Regina Kothmayr, head of the EU Presidency Task Force in the Federal Chancellery, describes the Council Presidency as an abundance of major events and informal meetings, as well as hard work. In principle the Council Presidency per se is equivalent to a service provider being responsible to organize meetings and events; tasks a country takes over for the duration of six months. The Austrian Presidency is set under high pressure and partially unrealistic, so the need for expectation management is the prior task next to assessing achievements realistically in effectively 4.5 months’ time – the presidency’s period of six months minus the summer and Christmas holidays. Using the dynamics resulting from the Austrian Council Presidency would be appreciated in terms of a higher voter’s turn out after the elections in April 2019.


Role of the consensus-builder
Othmar Karas, head of the ÖVP delegation to the EU Parliament, emphasizes the different roles the presidency of the Council has. The Austrian Presidency shall not assert Austria's interests but rather focus on the role as a service provider concentrating on the EU's goals and projects. As a host Austria has the opportunity to profile the country with its friendly mentality and as a place of culture. It is important that Austria represents within the member states the role of a consensus-builder to consequently make negotiations possible. According to Karas Austria should additionally drive forces in order to tackle important issues. The Brexit withdrawal agreement for instance is an overarching issue, which determines the course of Britain's leave from the EU. In the course of the Council Presidency Karas pleads Austria to focus on communication purposes in order to demonstrate that Austria is jointly responsible for decisions within the EU at all times, independently of its forthcoming Presidency.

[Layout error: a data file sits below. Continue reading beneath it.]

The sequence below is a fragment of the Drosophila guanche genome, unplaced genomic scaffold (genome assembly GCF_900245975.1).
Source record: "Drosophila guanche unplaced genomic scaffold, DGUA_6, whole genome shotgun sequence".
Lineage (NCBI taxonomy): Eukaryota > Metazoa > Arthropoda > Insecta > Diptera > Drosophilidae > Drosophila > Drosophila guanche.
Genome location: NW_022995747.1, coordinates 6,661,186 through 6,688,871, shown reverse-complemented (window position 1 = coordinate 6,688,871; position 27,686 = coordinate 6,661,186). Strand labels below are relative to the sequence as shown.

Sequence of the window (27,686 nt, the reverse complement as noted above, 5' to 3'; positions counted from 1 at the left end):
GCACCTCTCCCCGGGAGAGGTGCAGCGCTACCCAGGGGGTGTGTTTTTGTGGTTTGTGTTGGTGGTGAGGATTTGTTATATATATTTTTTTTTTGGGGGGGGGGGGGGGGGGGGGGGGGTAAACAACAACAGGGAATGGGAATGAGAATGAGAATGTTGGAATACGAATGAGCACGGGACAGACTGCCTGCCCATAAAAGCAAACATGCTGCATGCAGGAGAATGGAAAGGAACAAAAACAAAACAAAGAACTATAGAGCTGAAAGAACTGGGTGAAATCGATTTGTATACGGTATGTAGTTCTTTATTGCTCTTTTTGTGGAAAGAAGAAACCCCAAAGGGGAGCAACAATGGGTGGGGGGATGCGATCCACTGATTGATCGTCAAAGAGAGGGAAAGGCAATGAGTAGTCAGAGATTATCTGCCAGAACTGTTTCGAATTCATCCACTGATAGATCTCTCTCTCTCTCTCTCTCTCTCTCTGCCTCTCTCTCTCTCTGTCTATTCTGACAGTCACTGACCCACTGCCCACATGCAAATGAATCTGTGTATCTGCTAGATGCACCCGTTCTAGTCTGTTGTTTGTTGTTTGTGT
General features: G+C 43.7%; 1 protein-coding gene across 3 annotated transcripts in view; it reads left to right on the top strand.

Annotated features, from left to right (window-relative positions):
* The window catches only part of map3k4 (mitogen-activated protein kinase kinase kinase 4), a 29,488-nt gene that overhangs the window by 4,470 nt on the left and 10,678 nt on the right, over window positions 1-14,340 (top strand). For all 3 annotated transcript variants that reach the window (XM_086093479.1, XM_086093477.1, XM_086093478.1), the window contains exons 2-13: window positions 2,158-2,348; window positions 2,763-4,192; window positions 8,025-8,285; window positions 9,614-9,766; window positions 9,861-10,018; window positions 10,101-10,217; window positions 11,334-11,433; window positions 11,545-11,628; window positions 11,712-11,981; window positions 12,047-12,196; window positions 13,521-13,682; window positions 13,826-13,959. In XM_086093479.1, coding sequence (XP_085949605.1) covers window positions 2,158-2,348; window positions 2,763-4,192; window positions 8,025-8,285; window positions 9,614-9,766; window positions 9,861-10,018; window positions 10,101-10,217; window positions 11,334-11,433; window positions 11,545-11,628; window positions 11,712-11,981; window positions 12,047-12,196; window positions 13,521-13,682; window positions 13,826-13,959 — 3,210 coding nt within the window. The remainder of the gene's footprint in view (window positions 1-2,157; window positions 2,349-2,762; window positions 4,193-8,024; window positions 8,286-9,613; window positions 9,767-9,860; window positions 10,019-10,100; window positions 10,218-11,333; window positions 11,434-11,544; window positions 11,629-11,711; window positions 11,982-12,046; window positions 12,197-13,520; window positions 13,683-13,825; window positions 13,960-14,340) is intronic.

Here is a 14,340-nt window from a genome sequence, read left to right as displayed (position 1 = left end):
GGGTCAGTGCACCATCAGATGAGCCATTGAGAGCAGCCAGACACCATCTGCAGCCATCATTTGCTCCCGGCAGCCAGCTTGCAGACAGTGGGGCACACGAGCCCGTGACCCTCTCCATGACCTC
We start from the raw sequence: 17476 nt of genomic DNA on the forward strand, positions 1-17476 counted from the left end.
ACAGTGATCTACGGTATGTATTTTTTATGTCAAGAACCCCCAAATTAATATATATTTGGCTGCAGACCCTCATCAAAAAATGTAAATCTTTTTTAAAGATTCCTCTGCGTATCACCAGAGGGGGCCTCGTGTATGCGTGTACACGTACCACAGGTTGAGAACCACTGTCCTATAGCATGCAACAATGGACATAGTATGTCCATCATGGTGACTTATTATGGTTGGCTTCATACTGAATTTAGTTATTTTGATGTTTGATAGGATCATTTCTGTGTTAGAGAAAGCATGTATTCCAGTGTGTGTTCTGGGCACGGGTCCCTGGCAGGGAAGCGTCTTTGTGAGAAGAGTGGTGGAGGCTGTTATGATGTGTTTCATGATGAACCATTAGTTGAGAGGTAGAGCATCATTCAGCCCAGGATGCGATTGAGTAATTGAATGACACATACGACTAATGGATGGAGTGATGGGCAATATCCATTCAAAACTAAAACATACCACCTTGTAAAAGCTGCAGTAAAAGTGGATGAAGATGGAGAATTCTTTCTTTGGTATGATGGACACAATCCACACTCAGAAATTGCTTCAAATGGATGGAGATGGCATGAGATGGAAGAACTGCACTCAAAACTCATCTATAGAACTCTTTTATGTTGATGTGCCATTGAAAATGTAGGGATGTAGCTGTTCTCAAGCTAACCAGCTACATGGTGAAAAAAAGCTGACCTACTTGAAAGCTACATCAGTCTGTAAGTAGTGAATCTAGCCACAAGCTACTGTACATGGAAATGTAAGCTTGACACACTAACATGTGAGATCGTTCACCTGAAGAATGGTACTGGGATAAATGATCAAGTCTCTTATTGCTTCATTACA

Bringing the EU closer to its citizens
The benefits the citizens gain from the European Union should be more emphasized in the future. According to Füricht-Fiegl, the rotating Council Presidency is an opportunity to raise awareness within the respective country. The problem hereby: although the EU Commission has already initiated some communications strategies (i.e. citizens dialogues), according to Kothmayr ideal or more suitable formats are currently lacking in order to approach and involve citizens more effectively. At the same time, the difficulty the media faces is to present all processes, topics and developments within the EU; therefor the reporting often ends in show effects according to Karabaczek. In the future Media should replace the show with seriousness, as Karas argues, and further claims responsibility rather than blame, as we are part of the European Union. So the positive aspects of the European Union for citizens should be highlighted more, for instance by offering a "trip to Europe" as a counterpart to "rural school week" in means of political education in schools.  Resulting from a lack of political will to bring the EU more into the (national) foreground, such as an EU-wide holiday on 9 May, the communication featuring the issues and achievements of the European Union is difficult.


All discussants agreed that the Council Presidency should not be treated like Mother's Day, an annual "obligatory event", but should be communicated permanently and in dialogue with the citizens.
 

 

Photos: Florian Schulte